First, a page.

In his second debate with Hillary Clinton, Donald Trump, rather than apologizing profusely for his lewd comments on “Access Hollywood,” decided to double down on Clinton by inviting into the audience four women from the newspaper headlines of the 1990s who accused Bill Clinton of sexual assault. Trump also used the debate to vow to put Mrs. Clinton in jail if he is elected president.
While Trump did nothing to expand his base of support among college-educated Republican women or independents, he did throw red meat to his base. But Trump and his campaign advisers know that Trump’s base does not command the numbers necessary to put their candidate over the top on November 8. In fact, Trump is now lagging behind Clinton in all of the so-called battleground states, with previously safe GOP states like Arizona, Alaska, and Georgia all drifting closer to the Clinton column.
WMR learned from a GOP source in Indiana that even with Governor Mike Pence on the ticket, the Republicans fear that Indiana’s U.S. Senate seat and governorship will go to the Democrats and that those coattails may narrowly deliver the state to Clinton’s column.
Trump the “brand” is no longer running for president of the United States but for television market share for his rumored new cable news and infotainment network that will likely absorb Breitbart News and possibly a few other pro-Trump networks, like One America News (OAN) and Newsmax. Trump’s rumored venture into conservative network news is why some Fox notables like Bill O’Reilly, Megyn Kelly, and Shepard Smith have all criticized “The Donald.” Rumors of the Trump New Network have propelled Glenn Beck’s “The Blaze” network into near-oblivion.
Vanity Fair reported in June of this year that Trump would launch his own cable television network that might include a major social media platform. Trump could conceivably acquire the funds to purchase his favorite social media outlet, Twitter, to work hand-in-glove with his cable TV network. A combination TV network and social media empire would run rings around Fox, whose prime ratings demographic hovers between an average age of 65-to-70. Trump TV, with a social media operation, would pull from the highly-sought “millennials” demographic while attracting viewership away from Fox.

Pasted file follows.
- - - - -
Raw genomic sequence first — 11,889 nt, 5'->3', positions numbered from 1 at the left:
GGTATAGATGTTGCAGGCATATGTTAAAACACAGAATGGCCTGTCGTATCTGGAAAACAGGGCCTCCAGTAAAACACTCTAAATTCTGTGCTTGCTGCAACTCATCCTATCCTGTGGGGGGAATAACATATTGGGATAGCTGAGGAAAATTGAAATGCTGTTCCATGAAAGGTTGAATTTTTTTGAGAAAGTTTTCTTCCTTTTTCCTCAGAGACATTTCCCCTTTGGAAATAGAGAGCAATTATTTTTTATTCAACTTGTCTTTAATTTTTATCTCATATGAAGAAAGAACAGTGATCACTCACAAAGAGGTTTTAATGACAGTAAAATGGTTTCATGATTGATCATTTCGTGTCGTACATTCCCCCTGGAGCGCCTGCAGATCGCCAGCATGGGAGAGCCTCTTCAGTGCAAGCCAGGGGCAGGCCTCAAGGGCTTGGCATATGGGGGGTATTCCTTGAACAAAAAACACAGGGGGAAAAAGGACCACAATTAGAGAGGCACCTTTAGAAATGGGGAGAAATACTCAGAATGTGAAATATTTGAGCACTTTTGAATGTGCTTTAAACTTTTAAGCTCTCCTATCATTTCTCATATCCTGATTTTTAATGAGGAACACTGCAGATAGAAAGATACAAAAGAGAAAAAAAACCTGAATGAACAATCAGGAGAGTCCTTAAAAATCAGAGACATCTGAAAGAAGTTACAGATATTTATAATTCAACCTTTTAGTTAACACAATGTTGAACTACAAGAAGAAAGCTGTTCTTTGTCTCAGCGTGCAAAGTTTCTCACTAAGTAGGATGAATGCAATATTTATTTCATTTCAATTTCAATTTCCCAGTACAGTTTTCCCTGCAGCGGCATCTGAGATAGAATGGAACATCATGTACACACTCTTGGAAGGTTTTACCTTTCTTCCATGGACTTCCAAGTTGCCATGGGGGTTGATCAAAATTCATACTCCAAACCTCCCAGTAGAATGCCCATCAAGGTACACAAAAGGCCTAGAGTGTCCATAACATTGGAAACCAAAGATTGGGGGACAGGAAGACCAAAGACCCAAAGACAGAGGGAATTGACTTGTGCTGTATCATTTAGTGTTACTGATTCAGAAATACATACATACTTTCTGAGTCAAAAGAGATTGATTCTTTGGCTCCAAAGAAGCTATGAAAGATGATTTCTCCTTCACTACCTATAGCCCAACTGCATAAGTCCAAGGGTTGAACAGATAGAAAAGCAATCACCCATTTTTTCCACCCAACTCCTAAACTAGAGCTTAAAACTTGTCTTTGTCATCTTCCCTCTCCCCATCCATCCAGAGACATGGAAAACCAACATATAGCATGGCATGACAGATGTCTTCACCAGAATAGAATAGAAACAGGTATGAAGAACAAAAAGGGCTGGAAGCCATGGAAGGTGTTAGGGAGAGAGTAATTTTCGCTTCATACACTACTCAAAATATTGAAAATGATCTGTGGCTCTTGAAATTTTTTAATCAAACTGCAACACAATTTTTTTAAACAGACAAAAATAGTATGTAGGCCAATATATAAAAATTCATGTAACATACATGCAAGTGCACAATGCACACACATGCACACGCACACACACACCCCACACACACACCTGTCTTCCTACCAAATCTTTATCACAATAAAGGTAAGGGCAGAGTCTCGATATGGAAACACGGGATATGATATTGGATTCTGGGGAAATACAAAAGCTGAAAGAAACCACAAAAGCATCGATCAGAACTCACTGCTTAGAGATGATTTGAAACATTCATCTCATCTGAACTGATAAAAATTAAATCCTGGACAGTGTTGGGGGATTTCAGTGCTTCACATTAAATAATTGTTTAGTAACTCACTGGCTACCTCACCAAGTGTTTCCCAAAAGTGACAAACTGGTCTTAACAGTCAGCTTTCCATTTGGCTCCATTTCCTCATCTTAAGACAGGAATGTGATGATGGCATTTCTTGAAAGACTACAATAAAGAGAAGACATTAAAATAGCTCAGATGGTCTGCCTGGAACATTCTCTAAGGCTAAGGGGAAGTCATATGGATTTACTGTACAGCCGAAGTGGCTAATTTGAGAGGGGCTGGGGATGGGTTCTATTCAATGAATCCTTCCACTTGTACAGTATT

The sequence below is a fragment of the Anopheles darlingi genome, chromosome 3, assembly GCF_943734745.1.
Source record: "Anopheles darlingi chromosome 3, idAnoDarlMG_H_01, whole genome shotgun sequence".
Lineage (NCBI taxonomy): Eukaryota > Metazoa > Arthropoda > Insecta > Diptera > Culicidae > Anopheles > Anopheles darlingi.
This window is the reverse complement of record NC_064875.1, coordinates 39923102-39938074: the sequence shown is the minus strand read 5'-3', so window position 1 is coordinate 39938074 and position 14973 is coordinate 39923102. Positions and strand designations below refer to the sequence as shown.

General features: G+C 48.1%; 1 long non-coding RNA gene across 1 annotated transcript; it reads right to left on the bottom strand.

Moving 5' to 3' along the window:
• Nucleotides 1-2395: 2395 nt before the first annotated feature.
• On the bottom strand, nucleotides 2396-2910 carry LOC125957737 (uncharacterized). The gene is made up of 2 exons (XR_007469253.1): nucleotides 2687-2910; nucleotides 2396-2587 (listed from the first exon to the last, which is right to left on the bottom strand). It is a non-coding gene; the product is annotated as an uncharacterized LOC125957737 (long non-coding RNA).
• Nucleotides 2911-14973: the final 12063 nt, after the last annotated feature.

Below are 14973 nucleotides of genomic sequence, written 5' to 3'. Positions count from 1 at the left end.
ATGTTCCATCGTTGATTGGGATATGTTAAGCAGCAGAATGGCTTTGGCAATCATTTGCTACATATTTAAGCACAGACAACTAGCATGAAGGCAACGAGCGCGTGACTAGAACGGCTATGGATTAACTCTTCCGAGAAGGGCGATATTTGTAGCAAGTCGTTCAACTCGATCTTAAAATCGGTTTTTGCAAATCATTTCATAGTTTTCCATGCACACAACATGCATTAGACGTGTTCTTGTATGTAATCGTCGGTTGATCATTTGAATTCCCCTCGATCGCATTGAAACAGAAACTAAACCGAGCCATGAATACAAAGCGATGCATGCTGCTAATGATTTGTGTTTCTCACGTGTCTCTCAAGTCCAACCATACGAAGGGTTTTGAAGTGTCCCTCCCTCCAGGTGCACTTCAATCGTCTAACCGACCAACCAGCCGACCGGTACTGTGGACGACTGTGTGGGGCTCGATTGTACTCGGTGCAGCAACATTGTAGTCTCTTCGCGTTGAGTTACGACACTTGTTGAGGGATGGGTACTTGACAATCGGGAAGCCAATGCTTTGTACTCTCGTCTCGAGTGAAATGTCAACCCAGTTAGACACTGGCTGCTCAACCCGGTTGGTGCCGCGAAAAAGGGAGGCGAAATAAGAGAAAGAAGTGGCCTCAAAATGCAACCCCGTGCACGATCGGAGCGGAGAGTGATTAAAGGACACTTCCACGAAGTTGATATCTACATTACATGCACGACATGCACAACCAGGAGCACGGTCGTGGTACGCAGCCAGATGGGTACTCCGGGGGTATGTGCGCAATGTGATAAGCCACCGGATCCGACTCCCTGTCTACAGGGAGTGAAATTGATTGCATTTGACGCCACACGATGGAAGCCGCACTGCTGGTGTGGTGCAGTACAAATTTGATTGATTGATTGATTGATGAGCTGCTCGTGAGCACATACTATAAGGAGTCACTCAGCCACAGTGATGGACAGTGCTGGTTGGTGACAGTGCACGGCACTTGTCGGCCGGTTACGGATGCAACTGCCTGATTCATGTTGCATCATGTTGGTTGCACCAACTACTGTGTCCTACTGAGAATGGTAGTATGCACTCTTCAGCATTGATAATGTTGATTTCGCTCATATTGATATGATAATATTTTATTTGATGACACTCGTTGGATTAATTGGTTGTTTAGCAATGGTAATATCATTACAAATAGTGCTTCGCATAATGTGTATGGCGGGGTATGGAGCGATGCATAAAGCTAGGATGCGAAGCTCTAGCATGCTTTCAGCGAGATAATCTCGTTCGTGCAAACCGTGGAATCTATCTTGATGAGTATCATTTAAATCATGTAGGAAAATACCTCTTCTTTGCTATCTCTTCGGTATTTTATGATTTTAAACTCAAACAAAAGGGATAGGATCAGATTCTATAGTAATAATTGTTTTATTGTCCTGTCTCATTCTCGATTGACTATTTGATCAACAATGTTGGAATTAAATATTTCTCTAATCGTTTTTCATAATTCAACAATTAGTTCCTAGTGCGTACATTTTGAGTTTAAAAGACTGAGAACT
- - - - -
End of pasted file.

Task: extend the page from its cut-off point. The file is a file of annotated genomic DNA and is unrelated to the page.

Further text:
Breitbart chief editor Steve Bannon jumped from CEO of Breitbart News LLC to CEO of the Trump campaign because he knows he will have a lucrative position waiting for him at Trump News following the debacle of Trump’s crushing political defeat. Former Fox News chairman and CEO Roger Ailes, fired by News Corporation mogul Rupert Murdoch over the same types of sexual predator problems that have dogged Trump, will also transition from Trump campaign adviser to a top dog at the Trump network.
A Hillary Clinton administration and a now-likely Democratic Senate (and a possible Democratic House of Representatives) will provide plenty of grist for the Trump network’s mill. The 35 percent of the voters who are now poised to cast their votes for Trump will comprise a ready-made audience for Trump. Comparing the potential Trump network’s viewer share to CNN, MSNBC, and Fox and considering that one of the three major broadcast news networks will probably close up shop in the next four years, Trump is looking to lead in the ratings war. And the ratings war is the kind of battle Trump knows and understands best.